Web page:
nsysmap64               16040  -  ((NPROC)>800?2*(NPROC):800)
o_sync_is_o_dsync           0  -  0                          
page_text_to_local          -  -  0                          
pfdat_hash_locks          128  -  128                        
public_shlibs               1  -  1                          
region_hash_locks         128  -  128                        
remote_nfs_swap             0  -  0                          
rtsched_numpri             32  -  32                        
scroll_lines              100  -  100                        
scsi_max_qdepth             8  Y  8                          
scsi_maxphys          1048576  -  1048576                    
sema                        1  -  1                          
semaem                  16384  -  16384                      
semmap                   2002  -  (SEMMNI+2)                
semmni                   2000  -  2000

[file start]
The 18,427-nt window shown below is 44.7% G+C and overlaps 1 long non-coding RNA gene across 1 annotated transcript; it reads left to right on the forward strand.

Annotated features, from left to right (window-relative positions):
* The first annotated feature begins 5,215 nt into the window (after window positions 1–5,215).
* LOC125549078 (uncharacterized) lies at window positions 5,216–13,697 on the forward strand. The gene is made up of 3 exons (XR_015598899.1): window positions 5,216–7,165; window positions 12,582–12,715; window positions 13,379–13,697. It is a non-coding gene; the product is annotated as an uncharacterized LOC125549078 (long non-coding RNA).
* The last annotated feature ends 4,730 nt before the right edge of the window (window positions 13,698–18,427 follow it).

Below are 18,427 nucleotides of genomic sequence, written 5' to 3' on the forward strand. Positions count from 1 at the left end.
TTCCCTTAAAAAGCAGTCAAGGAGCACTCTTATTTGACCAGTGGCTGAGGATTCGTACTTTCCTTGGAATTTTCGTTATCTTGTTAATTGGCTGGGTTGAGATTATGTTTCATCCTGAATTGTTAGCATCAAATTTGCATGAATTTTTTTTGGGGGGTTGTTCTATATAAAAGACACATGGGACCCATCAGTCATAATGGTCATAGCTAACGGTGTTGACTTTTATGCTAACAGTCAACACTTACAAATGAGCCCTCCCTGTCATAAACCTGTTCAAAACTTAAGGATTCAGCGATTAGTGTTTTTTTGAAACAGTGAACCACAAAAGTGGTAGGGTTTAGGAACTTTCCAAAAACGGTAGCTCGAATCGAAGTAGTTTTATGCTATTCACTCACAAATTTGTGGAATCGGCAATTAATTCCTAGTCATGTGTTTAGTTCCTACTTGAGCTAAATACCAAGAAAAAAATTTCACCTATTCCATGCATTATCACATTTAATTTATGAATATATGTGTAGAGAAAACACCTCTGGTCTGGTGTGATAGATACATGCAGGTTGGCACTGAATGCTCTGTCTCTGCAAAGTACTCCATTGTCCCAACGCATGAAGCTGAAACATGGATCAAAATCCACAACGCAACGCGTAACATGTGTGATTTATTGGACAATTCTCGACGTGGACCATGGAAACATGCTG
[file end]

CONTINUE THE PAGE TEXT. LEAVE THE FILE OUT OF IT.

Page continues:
semmns                   2000  -  2000                      
semmnu                   1000  -  1000                      
semmsl                   2048  Y  2048                      
semume                    500  -  500                        
semvmx                  32767  -  32767                      
sendfile_max                0  -  0                          
shmem                       1  -  1                          
shmmax             0x20000000  Y  0X20000000                
shmmni                    200  -  200                        
shmseg                    120  Y  120                        
st_ats_enabled              0  -  0                          
st_fail_overruns            0  -  0                          
st_large_recs               0  -  0                          
st_san_safe                 0  -  0                          
streampipes                 0  -  0                          
swapmem_on                  1  -  1                          
swchunk                  2048  -  2048